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99 Ranch Market officially opens doors for business in Westwood

99 Ranch Market is pictured. The Asian grocery store officially opened Wednesday. (Catherine Hamilton/Daily Bruin senior staff)

By Sharla Steinman

Nov. 29, 2023 7:13 p.m.

This post was updated Nov. 30 at 9:58 p.m. 

UCLA students and community members have long awaited the opening of 99 Ranch Market.

A ribbon cutting ceremony marked the end of the three-year wait Wednesday. 99 Ranch Market corporate employees gathered for the ceremony, speeches and an exclusive tour of its new location.

Alice Chen, CEO of 99 Ranch Market, said at the event that she was grateful for all the partners who helped stock shelves, city officials who assisted in its opening, and customers who shopped during the grocery store’s soft opening, which started Nov. 16.

“We hope to be a place where not only you come to buy groceries, but you come to create memories as you share a meal,” Chen said during the opening ceremony. “Our vision and our mission today, as it has been for the last 39 years, is to be the best Asian grocer and serve our communities.”

99 Ranch Market’s shelves are stocked with a variety of goods, including fresh produce, seafood and snacks. This is the chain’s 60th location, with the next-closest location in Van Nuys.

(Catherine Hamilton/Daily Bruin staff)
The inside of 99 Ranch Market is pictured. The shelves are stocked with fresh produce, seafood and a variety of goods. (Catherine Hamilton/Daily Bruin staff)

Many UCLA students said having an Asian grocery store close to campus allows them to easily cook recipes they enjoy back home.

Michelle Zeng, a third-year business economics and education and social transformation student, said she was excited to cook recipes she enjoys eating at home. She added that the store was full of snacks and different foods and had a modern layout.

“I think my first feeling was, ‘Wow, I get to cook food that I love to eat at home,’” she said. “It’s exciting to have this so close to us.”

99 Ranch Market’s Westwood location will soon feature a food court and beer bar where community members can hang out and enjoy sporting events, said Roger Chen, 99 Ranch Market’s chief of staff.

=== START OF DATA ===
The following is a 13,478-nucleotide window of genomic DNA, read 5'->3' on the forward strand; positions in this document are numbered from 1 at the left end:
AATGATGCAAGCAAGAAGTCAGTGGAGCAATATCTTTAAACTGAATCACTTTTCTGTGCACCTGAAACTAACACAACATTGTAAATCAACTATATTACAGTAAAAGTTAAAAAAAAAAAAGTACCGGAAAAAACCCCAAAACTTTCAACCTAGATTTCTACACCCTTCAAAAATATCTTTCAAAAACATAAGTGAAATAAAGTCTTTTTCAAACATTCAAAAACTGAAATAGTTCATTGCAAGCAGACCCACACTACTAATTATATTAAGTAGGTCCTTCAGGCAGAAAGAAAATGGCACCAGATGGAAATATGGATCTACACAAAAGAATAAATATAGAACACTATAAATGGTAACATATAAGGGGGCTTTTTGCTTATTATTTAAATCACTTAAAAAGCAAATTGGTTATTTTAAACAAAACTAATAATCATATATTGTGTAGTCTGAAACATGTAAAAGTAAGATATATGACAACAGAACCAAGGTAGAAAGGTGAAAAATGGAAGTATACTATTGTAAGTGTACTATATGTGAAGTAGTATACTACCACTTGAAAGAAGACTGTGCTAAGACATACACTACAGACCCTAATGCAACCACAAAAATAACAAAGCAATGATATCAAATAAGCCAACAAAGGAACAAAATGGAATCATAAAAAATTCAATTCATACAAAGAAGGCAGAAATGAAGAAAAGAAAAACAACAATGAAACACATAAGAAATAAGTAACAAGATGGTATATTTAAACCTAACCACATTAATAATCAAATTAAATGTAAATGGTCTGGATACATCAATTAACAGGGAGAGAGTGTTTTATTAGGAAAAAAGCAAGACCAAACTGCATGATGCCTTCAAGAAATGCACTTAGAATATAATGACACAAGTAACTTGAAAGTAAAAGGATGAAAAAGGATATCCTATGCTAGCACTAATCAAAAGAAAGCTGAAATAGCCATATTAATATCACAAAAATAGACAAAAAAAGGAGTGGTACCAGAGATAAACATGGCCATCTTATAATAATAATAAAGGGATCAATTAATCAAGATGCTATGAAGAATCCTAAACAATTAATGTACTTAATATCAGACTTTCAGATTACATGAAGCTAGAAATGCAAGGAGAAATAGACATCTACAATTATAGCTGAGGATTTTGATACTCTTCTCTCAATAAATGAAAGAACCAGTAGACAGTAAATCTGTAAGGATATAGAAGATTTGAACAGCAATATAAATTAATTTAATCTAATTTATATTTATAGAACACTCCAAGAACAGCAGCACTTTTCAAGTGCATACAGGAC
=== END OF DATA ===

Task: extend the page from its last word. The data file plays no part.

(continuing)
“In case you can’t get a seat at Busby’s (West), you can come check out the game,” he said. “That’ll be a nice area for students to come chill, hang out, socialize and then also pick up some of their groceries on the way.”

Some community members have said having an Asian grocery store on the Westside is symbolic of the growing diversity in the area.

Raag Agrawal, a member of the North Westwood Neighborhood Council, said it is nice to see businesses that serve specific populations opening up. He added that Asian grocery stores can act as a lifeline for the community.

“It’s actually a sign of the Westside diversifying, which is historically majority white, so I think that’s a great point of progress,” said Agrawal, who is a doctoral candidate in the UCLA-Caltech Medical Scientist Training Program.

(Catherine Hamilton/Daily Bruin staff)
The ribbon cutting ceremony is pictured. Local officials and 99 Ranch corporate employees gathered to celebrate the opening. (Catherine Hamilton/Daily Bruin staff)

Jared Block, a psychology doctoral student, said he’s been to 99 Ranch Market locations that are much farther, so having one in Westwood will make shopping on a budget easier for students.

Diana Tran, a fourth-year cognitive science student, said she has always had to travel far for Asian groceries, and that having the ability to shop for foods nearby is meaningful to her.

“I’ve lived in Westwood for all four years here, and I’ve always wanted to have Asian snacks, Asian foods, and I’ve always had to travel super far to get it,” she said. “Having it nearby is so meaningful to me.”

Tran added that 99 Ranch Market is also a good opportunity for students to experience new cultures and cuisines.

“It provides students who maybe are not part of the Asian community the opportunity to experience new cultures and try new things they wouldn’t have been able to get at the Ralphs aisle, the Asian aisle at Ralphs,” she said. “Just letting people experience new cultures, I think that’s something that I really look forward to.”

Michael Russell, executive director of the Westwood Village Improvement Association, said he hopes the store’s opening draws people from surrounding areas into the Westwood community.

He added that the store also serves the growing diverse community in Westwood.

“I think it’s obvious that our communities are more diverse than ever, and we always want to celebrate culture,” Russell said. “It makes it fun living in LA because there’s such a wide variety in every part of the city that has something different to offer, almost every block, especially in Westwood.”

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Sharla Steinman | City and Crime Editor
Steinman is the 2023-2024 city and crime editor. She was previously a city and crime contributor. She is also a fourth-year political science student.
Steinman is the 2023-2024 city and crime editor. She was previously a city and crime contributor. She is also a fourth-year political science student.
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